>>Jennifer Newell (assistant curator, Division of Anthropology): The culture of the Marshall Islands is a very community based, supportive, warm kind of culture. When there's a disaster or a long-term drought, you know that your neighbors will look after you, you know that your family, wherever they are, will look after you. And there's also a lot of pride in history of being the finest navigators in the world, in being the people who are able to navigate things of all sorts. The sorts of disasters we can't even imagine. The nuclear testing in the Marshall Islands was something that is hard to imagine any community having to deal with, and then now the new adversity that they're having to deal with is climate change. Climate change is an important topic for island communities because it is an existential problem for Pacific Islanders. Many islanders are going to be losing their homes. They've only got small islands a lot of the time.
For the 2016 Niarchos expedition that I was able to work on, I really wanted to look into a place where there was very obvious effects of climate change, where people are responding to it in really effective ways, at all levels, and use it as an example of how a Pacific Island is responding to climate change. The Marshall Islands were selected because I had already been learning about the Marshall Islands a lot for a number of years through my work with one of my research collaborators here in New York, Tina Stege, who's a Marshall Islander, who's worked a lot on all these issues, both in the Marshalls and here. >>Tina Stege (International Liason, Marshallese Educational Initiative): There's this narrative about the Pacific, that climate change, is like this huge wave, it's coming, it's crashing down on us – and people there are just unable to do anything. And that wasn't the story that I knew. And I wanted to make sure that that story, that people were out there, active, trying to find solutions – there's that story.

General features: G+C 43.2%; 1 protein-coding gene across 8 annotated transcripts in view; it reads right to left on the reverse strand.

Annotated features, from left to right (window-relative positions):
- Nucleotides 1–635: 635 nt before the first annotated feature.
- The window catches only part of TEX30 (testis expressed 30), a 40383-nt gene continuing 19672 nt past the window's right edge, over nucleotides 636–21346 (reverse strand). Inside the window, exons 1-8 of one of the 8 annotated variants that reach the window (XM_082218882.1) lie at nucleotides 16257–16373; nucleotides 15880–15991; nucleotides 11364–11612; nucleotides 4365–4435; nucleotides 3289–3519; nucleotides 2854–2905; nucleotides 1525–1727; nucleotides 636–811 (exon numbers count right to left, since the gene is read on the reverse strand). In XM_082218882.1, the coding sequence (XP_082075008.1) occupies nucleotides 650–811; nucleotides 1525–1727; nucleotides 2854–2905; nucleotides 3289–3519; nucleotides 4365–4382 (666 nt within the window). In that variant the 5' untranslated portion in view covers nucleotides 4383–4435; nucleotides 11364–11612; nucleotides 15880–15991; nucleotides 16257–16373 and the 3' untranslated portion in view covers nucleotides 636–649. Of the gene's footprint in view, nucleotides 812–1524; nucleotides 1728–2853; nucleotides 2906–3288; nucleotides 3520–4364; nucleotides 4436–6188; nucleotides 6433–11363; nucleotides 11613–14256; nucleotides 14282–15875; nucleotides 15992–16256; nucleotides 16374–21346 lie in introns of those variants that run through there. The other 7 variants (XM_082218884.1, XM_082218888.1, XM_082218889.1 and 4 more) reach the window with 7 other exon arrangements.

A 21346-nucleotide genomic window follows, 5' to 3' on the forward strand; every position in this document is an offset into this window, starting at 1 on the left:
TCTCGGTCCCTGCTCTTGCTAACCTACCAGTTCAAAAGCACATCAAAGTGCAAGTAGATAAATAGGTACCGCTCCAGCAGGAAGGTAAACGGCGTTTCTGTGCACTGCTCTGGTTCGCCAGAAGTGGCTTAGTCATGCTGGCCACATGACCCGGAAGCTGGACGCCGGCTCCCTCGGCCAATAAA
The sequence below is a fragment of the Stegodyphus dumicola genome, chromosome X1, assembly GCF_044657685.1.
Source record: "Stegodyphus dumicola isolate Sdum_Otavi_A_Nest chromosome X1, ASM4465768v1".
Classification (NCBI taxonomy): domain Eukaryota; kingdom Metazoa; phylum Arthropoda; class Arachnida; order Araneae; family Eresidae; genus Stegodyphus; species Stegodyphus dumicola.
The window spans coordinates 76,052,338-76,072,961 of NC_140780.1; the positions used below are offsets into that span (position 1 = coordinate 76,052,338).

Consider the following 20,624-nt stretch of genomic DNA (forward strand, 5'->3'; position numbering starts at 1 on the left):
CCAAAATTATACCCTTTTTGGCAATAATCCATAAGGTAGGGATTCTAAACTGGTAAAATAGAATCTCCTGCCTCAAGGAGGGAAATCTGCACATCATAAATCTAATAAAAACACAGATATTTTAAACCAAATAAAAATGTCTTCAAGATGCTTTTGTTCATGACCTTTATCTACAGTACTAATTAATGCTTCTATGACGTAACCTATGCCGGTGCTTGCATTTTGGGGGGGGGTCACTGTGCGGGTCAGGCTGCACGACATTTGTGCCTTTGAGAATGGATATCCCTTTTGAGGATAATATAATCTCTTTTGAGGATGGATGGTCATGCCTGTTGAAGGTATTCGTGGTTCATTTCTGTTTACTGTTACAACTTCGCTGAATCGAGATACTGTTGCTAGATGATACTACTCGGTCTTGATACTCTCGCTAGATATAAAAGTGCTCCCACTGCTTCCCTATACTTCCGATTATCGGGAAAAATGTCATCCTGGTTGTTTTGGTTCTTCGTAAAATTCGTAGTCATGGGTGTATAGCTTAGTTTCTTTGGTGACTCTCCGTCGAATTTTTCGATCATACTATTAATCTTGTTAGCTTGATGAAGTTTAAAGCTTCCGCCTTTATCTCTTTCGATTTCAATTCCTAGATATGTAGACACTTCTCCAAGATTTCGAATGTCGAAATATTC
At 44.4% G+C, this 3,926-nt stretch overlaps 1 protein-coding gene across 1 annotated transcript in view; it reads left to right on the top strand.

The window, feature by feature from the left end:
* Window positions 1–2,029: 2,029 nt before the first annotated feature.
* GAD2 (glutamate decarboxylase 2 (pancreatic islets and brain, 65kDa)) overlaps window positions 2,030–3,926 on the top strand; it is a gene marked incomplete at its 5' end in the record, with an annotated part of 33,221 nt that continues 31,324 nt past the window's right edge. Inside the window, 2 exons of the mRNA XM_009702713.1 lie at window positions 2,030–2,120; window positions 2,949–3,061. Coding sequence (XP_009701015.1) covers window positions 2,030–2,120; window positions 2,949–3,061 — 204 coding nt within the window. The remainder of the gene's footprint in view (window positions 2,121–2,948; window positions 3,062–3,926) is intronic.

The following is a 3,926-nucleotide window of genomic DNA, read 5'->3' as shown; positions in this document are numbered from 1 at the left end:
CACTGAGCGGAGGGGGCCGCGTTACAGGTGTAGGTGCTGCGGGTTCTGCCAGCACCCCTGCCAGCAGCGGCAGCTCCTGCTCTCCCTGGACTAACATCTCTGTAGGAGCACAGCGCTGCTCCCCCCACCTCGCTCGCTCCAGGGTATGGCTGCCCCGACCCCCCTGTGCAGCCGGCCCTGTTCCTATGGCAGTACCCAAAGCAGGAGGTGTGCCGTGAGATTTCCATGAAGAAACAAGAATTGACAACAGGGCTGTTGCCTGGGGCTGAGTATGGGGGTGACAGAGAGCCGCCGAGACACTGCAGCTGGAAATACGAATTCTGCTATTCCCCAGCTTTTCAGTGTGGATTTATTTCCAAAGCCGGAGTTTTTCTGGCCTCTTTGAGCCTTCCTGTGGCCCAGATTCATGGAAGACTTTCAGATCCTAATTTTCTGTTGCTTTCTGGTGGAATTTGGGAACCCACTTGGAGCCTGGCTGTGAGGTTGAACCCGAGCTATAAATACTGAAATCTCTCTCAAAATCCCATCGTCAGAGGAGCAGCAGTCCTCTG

And that's why we went to the Marshall Islands. We went to the capital, which is Majuro, and then we also went to a more rural environment, and that place was called Namdrik. >>Newell: We were interviewing people using semi-structured interviews, so we had a list of questions which each of us who was interviewing would be using. When we're asking people, "Do the fish come at the same time they always used to? Are you getting as many fish as before?" and people would always have something they'd notice, like "Oh yes, there's a certain type of fish that doesn't come anymore, at all," or "these ones come a bit later," and everything's becoming a little bit more unpredictable. >>Stege: Nearly everyone had seen the effects of a changing climate. Houses that used to be ten feet from the shore are literally right next to the water.
They would mention flooding, and how it just didn't used to happen with that kind of frequency. They literally had just finished coming out a drought, so that was uppermost on everyone's minds. One of the main things that came across when we were asking people questions like, "How did you get through the drought?" They'd say "Well when I didn't have any more water in my catchment, I went to my neighbor, and they provided water for me." There's a Marshallese concept that we call "lale doon" – to take care of one another. It's one of the most important aspects of our culture, and we need to continue to nurture that if we're going to be able to be resilient in the way we've been for so many generations. >>Newell: The hub of Marshallese culture, which is this togetherness, looking after each other, is what gives them their greatest resilience.
I see resilience as being the capacity to adjust in the face of challenges, and it's things like their capacity to travel well, to migrate effectively, to be able to stay in touch with family and their land. The extent to which a particular community is able to work together is what really determined their capacity to deal with climate change. That's a factor that we all need to really think through, and make sure that you do build those networks with your immediate community, with your, with your neighbors. We need to have at all those different levels – local level, national level, international level – much more understanding about what people need and how to get support to the people who need it. >>Stege: What does the future look like? I'm not sure. We're wondering if we'll be able to stay, and if so how long. We're wondering if we have to leave, where we would go. To know where you want to go, you have to come from a place of strength and of being centered.
And the islands have done that for us..